Every now and then, I am reminded of Alex Turner’s immortal words at the beginning of Arctic Monkeys’ video for I Bet You Look Good: “don’t believe the hype.” Since joining the book community on Twitter, I have heard huge amounts of chat about certain books; in some cases, like Truthwitch, the hype and almost aggressive online marketing have put me off, but, in others, I have fallen under the hype-spell and read the book concerned. And this is how we come to The Girl from Everywhere.
I have been tweeting about books since September 2015, and I am pretty sure that Heidi Heilig’s book has been all over Twitter since then, despite not being out until March in the UK. I have been simultaneously entranced by the US cover and put off by the UK one, and I feel like I can’t remember a time when I wasn’t aware of The Girl from Everywhere.
For all these reasons, I find it difficult to say useful things about the book. On the one hand, it is original, entertaining and, at times, exciting. On the other, it drags a bit in the middle and, even by the end, my questions about how the time travel aspect of the story worked hadn’t been answered. I almost feel like I’ve been subjected to some kind of mind control process, preventing me from coming up with my own opinion on a book which the bookish world seems to have already made up its mind about.
So, to begin with the good things, The Girl from Everywhere takes in multiple time periods and various global locations, all thanks to a unique time travel concept and a cool-sounding ship. The relationship between the main character and narrator, Nix, and her father, Slate is fascinating; the whole thrust of the novel is that Slate is obsessed with traveling back in time to prevent the death of Nix’s mother, but nobody seems sure how this will impact on Nix and, you know, whether she’ll still be alive if his plan works. The diversity of the rest of the characters has been widely and rightfully praised in the reviews I’ve read, and the friendship between Nix and Kashmir is a high point.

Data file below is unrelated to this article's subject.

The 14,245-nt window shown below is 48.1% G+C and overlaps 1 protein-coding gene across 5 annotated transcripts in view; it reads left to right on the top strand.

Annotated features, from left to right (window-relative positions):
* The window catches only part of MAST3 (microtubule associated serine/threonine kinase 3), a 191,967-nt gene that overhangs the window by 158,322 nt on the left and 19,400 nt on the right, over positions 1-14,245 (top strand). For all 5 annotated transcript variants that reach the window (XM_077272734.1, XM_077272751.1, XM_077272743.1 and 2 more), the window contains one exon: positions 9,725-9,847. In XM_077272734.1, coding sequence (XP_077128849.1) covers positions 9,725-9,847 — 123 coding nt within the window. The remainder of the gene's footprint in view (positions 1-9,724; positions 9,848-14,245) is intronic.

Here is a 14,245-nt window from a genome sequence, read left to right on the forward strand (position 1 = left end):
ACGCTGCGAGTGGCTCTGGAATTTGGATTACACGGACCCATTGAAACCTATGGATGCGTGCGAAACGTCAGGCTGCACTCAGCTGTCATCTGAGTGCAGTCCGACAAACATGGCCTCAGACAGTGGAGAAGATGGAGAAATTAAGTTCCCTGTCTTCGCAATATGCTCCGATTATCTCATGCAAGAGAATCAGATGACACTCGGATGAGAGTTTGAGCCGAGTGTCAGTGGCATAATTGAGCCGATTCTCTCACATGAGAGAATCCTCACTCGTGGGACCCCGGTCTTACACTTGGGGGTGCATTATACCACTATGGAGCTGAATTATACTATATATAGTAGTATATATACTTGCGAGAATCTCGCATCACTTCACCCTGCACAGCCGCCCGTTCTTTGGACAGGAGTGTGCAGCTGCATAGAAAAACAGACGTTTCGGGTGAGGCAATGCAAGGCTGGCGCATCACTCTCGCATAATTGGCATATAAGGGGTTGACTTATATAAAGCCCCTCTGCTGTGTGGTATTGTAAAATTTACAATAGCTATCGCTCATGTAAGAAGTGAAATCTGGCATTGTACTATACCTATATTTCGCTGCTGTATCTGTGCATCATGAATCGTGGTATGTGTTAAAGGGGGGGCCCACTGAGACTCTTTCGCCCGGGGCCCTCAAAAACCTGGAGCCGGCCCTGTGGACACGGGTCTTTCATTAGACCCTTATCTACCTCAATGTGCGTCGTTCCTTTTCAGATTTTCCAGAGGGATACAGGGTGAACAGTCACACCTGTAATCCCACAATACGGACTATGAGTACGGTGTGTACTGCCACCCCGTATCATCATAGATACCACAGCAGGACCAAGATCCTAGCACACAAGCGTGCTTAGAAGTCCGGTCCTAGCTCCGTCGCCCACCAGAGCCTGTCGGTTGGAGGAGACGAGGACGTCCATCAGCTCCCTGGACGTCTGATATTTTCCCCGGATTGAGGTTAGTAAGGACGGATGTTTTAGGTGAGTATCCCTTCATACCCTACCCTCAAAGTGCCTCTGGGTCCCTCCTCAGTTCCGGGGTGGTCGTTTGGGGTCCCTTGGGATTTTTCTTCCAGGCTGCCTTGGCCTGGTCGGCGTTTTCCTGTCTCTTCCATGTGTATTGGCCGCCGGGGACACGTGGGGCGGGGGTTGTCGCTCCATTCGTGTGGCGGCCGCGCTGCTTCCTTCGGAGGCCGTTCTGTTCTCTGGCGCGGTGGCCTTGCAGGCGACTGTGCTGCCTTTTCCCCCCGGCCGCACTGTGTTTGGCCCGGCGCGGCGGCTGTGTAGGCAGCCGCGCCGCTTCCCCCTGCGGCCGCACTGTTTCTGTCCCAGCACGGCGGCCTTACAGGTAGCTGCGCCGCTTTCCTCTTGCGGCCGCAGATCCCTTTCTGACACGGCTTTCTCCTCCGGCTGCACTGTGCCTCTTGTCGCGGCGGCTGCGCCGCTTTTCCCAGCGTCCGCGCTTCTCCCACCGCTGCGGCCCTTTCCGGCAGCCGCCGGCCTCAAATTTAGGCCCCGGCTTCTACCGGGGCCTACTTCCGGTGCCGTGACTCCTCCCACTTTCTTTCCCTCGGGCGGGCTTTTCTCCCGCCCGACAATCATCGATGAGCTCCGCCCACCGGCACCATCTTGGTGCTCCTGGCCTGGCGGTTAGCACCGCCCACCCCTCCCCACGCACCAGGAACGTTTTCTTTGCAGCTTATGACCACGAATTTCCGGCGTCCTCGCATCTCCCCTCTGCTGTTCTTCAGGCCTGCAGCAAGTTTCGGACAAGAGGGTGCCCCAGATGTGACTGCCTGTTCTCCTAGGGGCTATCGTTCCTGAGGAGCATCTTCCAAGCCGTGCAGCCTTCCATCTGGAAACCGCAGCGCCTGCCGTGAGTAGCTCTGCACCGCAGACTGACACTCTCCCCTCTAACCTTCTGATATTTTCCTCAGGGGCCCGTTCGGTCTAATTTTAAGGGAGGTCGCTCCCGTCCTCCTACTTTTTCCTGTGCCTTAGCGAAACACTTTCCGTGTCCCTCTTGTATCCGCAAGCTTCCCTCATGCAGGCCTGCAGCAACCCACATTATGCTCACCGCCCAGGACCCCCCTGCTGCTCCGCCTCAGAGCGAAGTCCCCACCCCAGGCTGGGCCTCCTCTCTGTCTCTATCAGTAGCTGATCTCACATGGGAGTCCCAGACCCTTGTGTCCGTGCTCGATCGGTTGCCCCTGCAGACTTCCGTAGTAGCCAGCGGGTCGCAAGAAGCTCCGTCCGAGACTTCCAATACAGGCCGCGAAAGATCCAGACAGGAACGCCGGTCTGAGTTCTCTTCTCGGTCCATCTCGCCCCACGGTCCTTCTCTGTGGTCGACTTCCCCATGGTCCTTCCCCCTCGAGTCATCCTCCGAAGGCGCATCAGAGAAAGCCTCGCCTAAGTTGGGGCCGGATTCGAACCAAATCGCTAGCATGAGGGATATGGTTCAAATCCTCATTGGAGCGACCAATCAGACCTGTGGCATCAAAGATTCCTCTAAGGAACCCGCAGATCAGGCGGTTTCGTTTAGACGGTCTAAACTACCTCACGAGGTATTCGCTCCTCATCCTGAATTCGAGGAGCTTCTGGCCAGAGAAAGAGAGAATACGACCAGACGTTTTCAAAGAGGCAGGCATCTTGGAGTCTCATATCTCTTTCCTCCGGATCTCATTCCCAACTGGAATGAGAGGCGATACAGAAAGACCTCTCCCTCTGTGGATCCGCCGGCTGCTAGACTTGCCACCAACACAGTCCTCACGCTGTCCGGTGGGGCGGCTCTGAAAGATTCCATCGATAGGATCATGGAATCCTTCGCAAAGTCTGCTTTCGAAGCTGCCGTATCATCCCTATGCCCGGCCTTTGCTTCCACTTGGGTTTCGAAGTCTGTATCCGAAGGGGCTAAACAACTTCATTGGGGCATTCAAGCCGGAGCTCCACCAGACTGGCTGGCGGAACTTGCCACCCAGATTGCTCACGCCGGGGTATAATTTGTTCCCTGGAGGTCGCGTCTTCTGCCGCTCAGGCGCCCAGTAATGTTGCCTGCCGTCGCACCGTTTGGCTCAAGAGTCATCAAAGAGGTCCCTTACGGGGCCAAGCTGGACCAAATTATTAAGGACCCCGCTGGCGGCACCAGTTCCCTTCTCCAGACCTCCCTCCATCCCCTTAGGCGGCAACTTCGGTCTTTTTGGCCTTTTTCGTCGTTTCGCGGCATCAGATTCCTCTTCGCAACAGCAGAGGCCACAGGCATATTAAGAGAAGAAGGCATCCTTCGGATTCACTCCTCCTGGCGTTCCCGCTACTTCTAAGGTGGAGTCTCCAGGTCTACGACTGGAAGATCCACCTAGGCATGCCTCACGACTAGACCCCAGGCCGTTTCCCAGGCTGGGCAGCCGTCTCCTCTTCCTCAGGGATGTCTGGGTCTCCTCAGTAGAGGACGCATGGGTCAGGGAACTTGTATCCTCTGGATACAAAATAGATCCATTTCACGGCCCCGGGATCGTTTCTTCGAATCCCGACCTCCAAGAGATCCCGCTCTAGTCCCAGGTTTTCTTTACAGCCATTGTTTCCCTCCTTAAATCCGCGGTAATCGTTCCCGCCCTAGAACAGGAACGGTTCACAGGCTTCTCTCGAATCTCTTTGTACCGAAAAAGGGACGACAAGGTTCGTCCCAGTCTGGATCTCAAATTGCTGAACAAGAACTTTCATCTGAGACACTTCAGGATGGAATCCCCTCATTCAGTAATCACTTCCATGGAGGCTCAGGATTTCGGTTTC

My problem with The Girl from Everywhere lies mainly in the time travel element of the story. Slate can navigate his ship to any time and place, as long as he has a map of the place produced during the time he wants to visit, so he is always seeking a map of Honolulu in 18something, because this will enable him, in theory, to save his lost love. This is all fine. But, if they can only travel to eras for which they have a map, how can they go into the future? There’s a part of the book which takes place in New York in 2016, and I’m pretty sure this isn’t possible within the time travel parameters set out in the book. I don’t have a great record with understanding time travel, but I do have a massive brain; if I am missing something and have just failed to understand, I’m prepared to accept that, but I don’t think that’s what’s going on.
I wish I hadn’t been subjected to so much pre-reading hype about this book. I don’t think of myself as particularly suggestible, and if people tell me what to think, I usually think the opposite just to be awkward. But I can’t help but feel that my experience of The Girl from Everywhere was ruined somewhat by the amount of hype it received. This is also probably the first time I’ve felt genuinely guilty about not enjoying a book, because of goddamn Twitter; Heidi Heilig seems extremely nice and is very supportive of other writers on social media, and this all made me want to love The Girl from Everywhere, but I just didn’t. Personally, I would like to engage Slate’s method of time travel, procure a map from August 2015 and sail back to a time when I hadn’t heard of this book, so I could enjoy it on its own merits, rather than being told what to think for five months before even getting my hands on it.